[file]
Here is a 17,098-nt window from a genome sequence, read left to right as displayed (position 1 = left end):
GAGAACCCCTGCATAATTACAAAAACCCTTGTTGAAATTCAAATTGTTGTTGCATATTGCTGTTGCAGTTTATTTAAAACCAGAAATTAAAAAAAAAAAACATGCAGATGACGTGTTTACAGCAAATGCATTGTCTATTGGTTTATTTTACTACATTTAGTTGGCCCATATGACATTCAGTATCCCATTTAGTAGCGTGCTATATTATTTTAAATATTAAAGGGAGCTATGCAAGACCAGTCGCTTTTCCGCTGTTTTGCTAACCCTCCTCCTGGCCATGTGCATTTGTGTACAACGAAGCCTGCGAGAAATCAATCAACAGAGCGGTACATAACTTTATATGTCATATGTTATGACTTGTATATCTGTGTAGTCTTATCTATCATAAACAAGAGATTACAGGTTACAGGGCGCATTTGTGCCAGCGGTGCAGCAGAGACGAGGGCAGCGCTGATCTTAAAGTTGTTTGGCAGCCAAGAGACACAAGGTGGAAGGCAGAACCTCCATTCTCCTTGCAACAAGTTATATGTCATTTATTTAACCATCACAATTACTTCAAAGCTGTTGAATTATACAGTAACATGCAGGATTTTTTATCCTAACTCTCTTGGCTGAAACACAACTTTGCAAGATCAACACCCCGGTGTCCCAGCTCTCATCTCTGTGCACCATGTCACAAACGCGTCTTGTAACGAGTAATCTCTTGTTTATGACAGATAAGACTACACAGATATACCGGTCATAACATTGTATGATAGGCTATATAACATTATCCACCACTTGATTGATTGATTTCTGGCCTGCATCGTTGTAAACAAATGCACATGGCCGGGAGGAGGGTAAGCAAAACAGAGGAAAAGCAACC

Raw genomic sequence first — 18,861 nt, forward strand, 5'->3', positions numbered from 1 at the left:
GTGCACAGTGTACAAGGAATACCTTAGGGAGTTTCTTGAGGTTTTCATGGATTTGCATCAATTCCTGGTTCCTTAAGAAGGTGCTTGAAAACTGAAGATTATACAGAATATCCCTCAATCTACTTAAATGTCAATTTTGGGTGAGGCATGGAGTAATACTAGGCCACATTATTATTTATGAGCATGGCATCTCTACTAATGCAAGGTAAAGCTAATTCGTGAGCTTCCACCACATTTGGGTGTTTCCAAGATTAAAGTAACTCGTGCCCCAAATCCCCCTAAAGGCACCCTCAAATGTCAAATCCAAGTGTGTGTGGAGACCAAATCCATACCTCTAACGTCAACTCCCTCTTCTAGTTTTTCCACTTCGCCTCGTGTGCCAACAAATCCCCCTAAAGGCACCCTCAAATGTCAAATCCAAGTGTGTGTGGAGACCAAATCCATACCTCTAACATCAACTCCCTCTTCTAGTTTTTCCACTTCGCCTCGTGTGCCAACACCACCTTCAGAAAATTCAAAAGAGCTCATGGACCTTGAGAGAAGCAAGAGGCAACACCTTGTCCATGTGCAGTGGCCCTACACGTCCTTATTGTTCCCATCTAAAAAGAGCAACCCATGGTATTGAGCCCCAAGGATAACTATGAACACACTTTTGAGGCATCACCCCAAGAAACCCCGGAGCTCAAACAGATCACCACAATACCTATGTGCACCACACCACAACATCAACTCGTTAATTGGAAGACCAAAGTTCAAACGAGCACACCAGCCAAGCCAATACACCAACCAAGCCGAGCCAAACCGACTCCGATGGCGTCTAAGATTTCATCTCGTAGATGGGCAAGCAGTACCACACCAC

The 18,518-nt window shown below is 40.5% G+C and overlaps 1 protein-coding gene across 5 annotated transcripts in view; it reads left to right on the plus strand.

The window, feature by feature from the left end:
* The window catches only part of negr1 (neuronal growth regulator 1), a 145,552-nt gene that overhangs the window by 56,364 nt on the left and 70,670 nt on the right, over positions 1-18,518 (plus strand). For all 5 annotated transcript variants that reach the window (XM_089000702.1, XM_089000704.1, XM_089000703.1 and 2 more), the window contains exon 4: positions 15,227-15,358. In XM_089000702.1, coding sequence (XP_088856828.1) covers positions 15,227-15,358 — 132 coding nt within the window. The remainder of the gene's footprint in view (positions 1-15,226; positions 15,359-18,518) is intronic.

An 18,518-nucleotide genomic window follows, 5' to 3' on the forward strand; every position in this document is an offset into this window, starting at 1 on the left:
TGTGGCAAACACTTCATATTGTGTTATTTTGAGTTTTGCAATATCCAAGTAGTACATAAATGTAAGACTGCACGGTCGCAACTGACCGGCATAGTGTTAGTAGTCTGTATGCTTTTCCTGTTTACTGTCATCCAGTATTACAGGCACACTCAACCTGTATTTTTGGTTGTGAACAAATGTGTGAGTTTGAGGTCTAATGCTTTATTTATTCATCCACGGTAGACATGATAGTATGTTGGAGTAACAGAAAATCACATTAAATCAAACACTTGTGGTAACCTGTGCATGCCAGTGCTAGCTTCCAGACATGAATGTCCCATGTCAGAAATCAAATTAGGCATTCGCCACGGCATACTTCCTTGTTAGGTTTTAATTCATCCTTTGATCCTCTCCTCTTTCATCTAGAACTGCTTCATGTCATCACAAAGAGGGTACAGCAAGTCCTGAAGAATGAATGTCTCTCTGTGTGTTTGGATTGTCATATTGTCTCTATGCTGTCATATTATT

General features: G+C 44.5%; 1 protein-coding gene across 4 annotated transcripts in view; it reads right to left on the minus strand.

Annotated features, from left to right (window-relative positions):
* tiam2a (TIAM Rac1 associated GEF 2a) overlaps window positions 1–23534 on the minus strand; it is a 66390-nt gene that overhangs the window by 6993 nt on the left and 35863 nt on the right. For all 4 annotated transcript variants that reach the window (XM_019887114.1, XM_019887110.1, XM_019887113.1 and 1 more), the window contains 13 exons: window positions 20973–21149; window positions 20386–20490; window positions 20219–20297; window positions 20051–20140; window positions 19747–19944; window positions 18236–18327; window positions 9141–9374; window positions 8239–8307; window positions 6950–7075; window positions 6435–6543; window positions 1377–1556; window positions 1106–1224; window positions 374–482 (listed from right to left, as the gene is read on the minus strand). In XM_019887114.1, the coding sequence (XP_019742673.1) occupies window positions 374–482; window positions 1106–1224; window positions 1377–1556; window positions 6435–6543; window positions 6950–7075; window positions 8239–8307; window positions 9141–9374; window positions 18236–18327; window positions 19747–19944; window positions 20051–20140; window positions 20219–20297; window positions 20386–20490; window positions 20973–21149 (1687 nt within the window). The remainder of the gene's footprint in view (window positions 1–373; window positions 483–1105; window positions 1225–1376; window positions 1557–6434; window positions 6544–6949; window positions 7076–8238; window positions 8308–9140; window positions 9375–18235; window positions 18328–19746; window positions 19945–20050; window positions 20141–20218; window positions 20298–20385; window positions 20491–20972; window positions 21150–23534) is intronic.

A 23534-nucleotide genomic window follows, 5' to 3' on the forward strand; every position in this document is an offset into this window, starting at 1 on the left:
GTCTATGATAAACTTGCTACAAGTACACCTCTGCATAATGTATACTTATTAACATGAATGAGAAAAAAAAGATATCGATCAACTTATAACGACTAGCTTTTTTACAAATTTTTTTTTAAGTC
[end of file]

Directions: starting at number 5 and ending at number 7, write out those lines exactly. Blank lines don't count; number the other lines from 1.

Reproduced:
The 18,518-nt window shown below is 40.5% G+C and overlaps 1 protein-coding gene across 5 annotated transcripts in view; it reads left to right on the plus strand.

The window, feature by feature from the left end:
* The window catches only part of negr1 (neuronal growth regulator 1), a 145,552-nt gene that overhangs the window by 56,364 nt on the left and 70,670 nt on the right, over positions 1-18,518 (plus strand). For all 5 annotated transcript variants that reach the window (XM_089000702.1, XM_089000704.1, XM_089000703.1 and 2 more), the window contains exon 4: positions 15,227-15,358. In XM_089000702.1, coding sequence (XP_088856828.1) covers positions 15,227-15,358 — 132 coding nt within the window. The remainder of the gene's footprint in view (positions 1-15,226; positions 15,359-18,518) is intronic.